David Carter, Judge John W. Carter ’82, Eric H. Holder Jr. ’76, Dean Gillian Lester, BLSA President Danielle “Reni” Benson ’17, Sharon Lockhart-Carter, and BLSA Treasurer George Tepe ’17 celebrated the establishment of three new Law School scholarships on May 19.
Just hours before this year’s graduation ceremony, the Columbia Black Law Students Association (BLSA) laid a foundation for the future, unveiling three new scholarships that will be awarded annually to students.
The scholarships will bear the names of three distinguished alumni: Eric H. Holder Jr. ’76, Robert L. Carter ’41 LL.M., and Constance Baker Motley ’46. Holder—the 82nd attorney general of the United States from 2009 to 2015—was the third-longest-serving attorney general in U.S. history and the first African-American to hold that office. Carter and Motley were both federal judges who, as lawyers for the NAACP Legal Defense and Educational Fund, played key roles in landmark desegregation cases, including 1954’s Brown v. Board of Education.
In an intimate gathering that included Holder and members of the Carter family, Gillian Lester, Dean and the Lucy G. Moses Professor of Law, praised the BLSA students for their “remarkable act of will, coming together to do something that is so extraordinarily useful while you are still students.”
A Legacy for Others
“Your generosity creates a legacy for students who will follow you here at Columbia Law School,” said Dean Lester, who has sought to support and recognize the accomplishments of alumni of color.
Dean Lester noted the awards’ three namesakes are “heroes” at the Law School. “They are sources of inspiration and examples for us,” she said, “and they will continue to be so for years to come with their names attached to these scholarships.”
She extended special appreciation to BLSA Treasurer George Tepe ’17 and President Reni Benson ’17. Benson explained the push for the scholarship fund began 10 years before and finally bringing that plan to fruition was one of her primary goals as the head of BLSA. Each award will initially be set at $2,500. Benson listed other recent efforts to build a sense of kinship among BLSA members. “By establishing these scholarships, we hope to continue to strengthen our community,” she said.
On the Shoulders of Giants
“We stand on the shoulders of those who came before,” said Holder, who expressed thanks for the honor of the scholarship, as well as his inclusion in such significant company. “Judge Carter and Constance Baker Motley made my life—my legal existence—possible. I hope I’ve done some things that will help you all. You have an obligation for the next generation, as well.”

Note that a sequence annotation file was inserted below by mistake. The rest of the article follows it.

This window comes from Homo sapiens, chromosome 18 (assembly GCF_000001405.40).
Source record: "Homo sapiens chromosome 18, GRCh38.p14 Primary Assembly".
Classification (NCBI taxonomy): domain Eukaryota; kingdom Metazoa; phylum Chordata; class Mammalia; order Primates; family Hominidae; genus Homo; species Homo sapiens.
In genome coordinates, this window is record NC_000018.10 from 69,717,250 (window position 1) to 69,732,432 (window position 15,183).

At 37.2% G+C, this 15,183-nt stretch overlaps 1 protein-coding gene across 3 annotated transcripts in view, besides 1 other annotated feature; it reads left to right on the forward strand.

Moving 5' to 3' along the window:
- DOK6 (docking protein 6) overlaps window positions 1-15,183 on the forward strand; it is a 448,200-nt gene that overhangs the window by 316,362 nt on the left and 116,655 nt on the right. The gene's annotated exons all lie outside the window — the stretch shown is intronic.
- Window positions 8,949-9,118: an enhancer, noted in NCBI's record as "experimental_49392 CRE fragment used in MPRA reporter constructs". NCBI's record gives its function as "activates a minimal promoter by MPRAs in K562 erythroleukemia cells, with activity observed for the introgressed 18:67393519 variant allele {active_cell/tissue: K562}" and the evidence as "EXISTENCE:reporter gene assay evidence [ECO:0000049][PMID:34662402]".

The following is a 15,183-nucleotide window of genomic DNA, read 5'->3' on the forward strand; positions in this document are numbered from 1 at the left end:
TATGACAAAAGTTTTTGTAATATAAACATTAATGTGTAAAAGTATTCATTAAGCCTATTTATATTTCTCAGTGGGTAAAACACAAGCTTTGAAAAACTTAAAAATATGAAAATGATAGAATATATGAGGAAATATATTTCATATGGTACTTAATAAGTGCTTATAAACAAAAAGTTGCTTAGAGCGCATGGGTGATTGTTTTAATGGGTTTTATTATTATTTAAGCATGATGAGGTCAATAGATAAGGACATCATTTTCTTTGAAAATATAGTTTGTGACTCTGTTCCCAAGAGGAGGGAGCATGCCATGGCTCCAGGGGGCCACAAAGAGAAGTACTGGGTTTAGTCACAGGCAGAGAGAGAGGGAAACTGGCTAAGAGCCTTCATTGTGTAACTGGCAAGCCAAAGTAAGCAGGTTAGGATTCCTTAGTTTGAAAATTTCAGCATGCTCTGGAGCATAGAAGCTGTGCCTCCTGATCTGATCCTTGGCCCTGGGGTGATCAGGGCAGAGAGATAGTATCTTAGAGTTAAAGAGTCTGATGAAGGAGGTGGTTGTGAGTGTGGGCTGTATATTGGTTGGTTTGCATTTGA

Holder would give that afternoon’s keynote address to the Class of 2016. He urged the BLSA graduates—“wherever it is that you go”—to think of themselves as agents for the public good and “a civil rights atlas,” whether they work for a corporation, as litigators, or in government. “There are always ways in which you can help and pay homage to Judge Carter and Constance Baker Motley.” Holder acknowledged the crucial role Motley had played in allowing his sister-in-law Vivian Malone Jones to enroll as the first African-American at the University of Alabama in 1963.
“You will never know when you will be called upon do something that will help move this country forward,” he said.
Yesterday and Today
Before becoming a federal judge in 1972, Robert L. Carter was a chief strategist in the decades-long legal campaign against racial segregation in the United States.
“My dad and Judge Motley worked in the trenches, starting in the South in the ’40s and going all the way up to the Supreme Court, where they argued numerous cases trying to make things better, to gain equal access, equal rights, and justice for African-Americans and all people of color,” said John W. Carter ’82, a New York State Supreme Court judge in the Bronx. A $10,000 donation to the BLSA scholarship fund was made by Judge Carter, his wife, Sharon Lockhart-Carter, and his brother, David, a retired fixed-income portfolio manager.
“I have a jury deliberating now, but it was really important for me to come here and thank you all at BLSA for getting this off the ground,” said John Carter. “What it takes to succeed here at Columbia requires so much hard work and dedication—that you took the time out to provide these scholarships to honor my father, Judge Motley, and Attorney General Holder is quite an achievement. My dad would be so pleased.”
He proudly pointed out that his own son, Christopher Carter, has “recently become the third-generation Carter lawyer.”
Graduating students gathered around the speakers. Kevin Opoku Gyamfi ’16, who will be working at the Lawyers Committee for Civil Rights in Washington, D.C., posed for a photo with Holder, while Eliazar Chacha ’16 spoke to his friends and fellow graduates Lauren McGlockton ’16 and Dorielle Obanor ’16. All three will be working at the firm Skadden, Arps, Slate, Meagher & Flom. In his light blue graduation gown, Chacha smiled. “It’s nice being able to end our time at Columbia Law School by honoring the African-Americans who paved the way for us,” he said.
Posted May, 2016
Updated January, 17, 2017